“I’d like to see them all there,” she said. “We are all going to be there.”
Barbin said the board members asked him, D’Ettorre, engineer Steve Sewalk of the EADS Group and sewer plant manager Jeffrey A. Mulligan to represent the authority. Wednesday’s meeting was originally planned for November to answer questions about sewer bills and operations.
“The board members don’t do the day-to-day business,” Barbin said, adding the plan was to schedule a second meeting with board members, if requested.
But Mock said the no-shows represented one of council’s gripes.
“We need to continue with (improving) the transparency,” she said. “We need to know about nearly everything they do. They should keep us informed, as well as the public.”
Part of the problem is that the board agreed to allow Repak to continue working – albeit with greatly reduced responsibility – for more than two years that leaders were aware of the FBI investigation, Barbin said. Board members felt they should not discuss the issue publicly.
Repak was taken out of the loop on Johnstown Regional Sewage and the Aspen Fluids frack water treatment project. Administration of the city’s Community Development Block Grant money for housing blight work was farmed out to the Cambria County Redevelopment Authority.
“That created a vacuum in the communications structure,” Barbin said.
Although Barbin and D’Ettorre predict that the communication will improve, it is apparent the change is slow.
Mayor Thomas Trigona appointed all five members of the authority board, including himself. He had little to say at Wednesday’s meeting and could not be reached for input on this report.
Reached at St. Mary Byzantine Catholic Church on Power Street, Msgr. Raymond Balta, board chairman, continued his refusal to speak publicly about the authority.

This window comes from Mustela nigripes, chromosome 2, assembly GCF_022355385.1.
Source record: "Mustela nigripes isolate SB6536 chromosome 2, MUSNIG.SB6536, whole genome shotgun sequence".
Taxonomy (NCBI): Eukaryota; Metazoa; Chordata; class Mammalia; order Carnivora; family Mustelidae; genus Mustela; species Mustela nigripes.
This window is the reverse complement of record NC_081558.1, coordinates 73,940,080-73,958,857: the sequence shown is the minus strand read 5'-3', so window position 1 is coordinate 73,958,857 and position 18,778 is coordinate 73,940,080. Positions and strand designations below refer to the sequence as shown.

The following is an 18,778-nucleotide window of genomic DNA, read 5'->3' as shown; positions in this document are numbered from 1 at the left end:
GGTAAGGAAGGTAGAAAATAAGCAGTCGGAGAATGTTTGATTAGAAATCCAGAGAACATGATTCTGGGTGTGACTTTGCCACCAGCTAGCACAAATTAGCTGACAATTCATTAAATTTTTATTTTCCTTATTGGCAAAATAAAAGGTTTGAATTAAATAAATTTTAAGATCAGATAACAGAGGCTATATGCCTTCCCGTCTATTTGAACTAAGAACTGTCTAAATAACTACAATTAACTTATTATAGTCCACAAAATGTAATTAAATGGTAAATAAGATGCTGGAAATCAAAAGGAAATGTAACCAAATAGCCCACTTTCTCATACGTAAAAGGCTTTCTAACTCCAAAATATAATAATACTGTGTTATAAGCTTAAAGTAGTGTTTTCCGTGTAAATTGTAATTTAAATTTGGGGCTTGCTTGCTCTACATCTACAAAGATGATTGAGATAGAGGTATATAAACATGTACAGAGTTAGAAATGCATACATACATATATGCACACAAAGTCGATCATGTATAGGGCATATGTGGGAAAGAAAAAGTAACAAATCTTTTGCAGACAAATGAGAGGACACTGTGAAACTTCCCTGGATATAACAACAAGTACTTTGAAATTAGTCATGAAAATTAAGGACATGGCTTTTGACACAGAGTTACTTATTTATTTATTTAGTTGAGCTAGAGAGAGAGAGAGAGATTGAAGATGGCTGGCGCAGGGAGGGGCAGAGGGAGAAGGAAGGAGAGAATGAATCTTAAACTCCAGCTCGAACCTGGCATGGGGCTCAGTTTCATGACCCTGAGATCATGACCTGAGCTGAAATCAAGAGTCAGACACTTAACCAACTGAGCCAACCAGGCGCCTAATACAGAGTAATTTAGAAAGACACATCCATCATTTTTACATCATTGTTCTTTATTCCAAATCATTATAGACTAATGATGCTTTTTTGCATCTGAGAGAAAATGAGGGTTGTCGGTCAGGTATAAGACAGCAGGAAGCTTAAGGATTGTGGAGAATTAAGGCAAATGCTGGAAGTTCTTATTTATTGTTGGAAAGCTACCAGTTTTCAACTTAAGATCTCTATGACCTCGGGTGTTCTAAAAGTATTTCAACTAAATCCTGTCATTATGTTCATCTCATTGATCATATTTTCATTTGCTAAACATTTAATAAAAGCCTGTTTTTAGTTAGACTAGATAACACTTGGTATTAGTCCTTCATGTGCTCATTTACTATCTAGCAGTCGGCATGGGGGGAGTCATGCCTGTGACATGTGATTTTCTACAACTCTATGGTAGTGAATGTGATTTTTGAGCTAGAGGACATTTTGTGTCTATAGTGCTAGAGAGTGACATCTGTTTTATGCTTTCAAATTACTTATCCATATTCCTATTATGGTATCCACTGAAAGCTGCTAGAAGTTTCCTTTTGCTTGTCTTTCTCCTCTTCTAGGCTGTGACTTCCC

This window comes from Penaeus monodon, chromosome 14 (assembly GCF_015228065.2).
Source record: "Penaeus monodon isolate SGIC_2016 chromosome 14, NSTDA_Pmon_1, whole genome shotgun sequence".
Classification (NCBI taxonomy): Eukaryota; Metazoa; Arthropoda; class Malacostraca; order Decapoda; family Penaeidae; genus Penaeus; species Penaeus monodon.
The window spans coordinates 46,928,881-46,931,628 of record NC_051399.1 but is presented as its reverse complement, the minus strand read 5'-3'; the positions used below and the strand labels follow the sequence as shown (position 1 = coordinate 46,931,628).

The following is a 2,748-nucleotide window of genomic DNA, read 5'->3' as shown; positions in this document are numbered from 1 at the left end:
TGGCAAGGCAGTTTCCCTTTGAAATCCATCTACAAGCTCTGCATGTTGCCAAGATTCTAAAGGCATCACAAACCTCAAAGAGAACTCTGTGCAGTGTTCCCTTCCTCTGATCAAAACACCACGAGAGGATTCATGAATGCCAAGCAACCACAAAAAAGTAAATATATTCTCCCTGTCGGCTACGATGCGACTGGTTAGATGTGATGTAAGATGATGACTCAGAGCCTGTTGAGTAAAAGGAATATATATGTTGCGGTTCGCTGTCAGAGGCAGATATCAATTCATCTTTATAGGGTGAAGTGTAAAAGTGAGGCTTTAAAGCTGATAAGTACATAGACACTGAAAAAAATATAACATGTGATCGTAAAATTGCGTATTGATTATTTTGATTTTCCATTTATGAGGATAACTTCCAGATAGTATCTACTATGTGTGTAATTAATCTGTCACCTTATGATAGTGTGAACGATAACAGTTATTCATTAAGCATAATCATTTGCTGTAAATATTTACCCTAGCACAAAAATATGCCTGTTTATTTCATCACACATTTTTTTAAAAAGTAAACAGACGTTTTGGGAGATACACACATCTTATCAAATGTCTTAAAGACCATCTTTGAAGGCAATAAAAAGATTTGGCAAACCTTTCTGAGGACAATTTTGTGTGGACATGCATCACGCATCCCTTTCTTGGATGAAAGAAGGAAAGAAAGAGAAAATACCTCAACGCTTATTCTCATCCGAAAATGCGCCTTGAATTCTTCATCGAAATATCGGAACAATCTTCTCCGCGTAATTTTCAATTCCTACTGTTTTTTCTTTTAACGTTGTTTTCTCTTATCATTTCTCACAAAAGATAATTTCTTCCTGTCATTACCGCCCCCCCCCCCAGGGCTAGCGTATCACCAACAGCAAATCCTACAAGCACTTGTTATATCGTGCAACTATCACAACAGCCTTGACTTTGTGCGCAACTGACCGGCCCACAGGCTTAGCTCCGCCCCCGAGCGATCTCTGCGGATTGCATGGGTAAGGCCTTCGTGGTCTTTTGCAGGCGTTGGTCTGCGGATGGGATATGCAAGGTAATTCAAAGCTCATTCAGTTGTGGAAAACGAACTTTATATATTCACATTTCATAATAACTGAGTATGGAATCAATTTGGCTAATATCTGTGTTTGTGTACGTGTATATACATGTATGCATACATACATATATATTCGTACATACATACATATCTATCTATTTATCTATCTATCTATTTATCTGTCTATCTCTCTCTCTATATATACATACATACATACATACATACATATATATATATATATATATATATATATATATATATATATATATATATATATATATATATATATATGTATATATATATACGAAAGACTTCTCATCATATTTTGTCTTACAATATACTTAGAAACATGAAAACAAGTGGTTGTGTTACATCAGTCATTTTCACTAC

Here is a transcript of the brief telephone exchange:
“Hello Monsignor, it’s Randy Griffith from The Tribune-Democrat.”
“Why are you calling me? I have nothing to say to you.”
“Everybody wants to know why you weren’t at the meeting Wednesday.”
“I was getting tests at the hospital.”
“Will you be available for the quarterly meetings that council wants?”
The line went dead.
Although Johnstown Area Regional Industries and Cambria County Redevelopment Authority have been suggested to take over Johnstown Redevelopment Authority’s economic development and blight removal missions, leaders of both organizations say neither is currently structured to handle the jobs.
“I know their goal is to get rid of blight in the city and redevelop sites with infrastructure and make them better for economic use in the future,” said Linda Thomson, JARI president and CEO. “JARI is dealing more with the business sector. We are not government. We are not quasi-government.”
The county redevelopment authority works with municipalities to administer federal Community Development Block Grant funds that help low-income residents, Executive Director Larry R. Custer said.
“Our mission has not been economic development,” Custer said. “Our mission has been working with the municipalities to improve housing, water and sewage infrastructure and recreation.”
Even if the county authority accepted the Johnstown authority’s role, Mock wondered if it would be more accountable.
“We might not be on their front burner,” she said.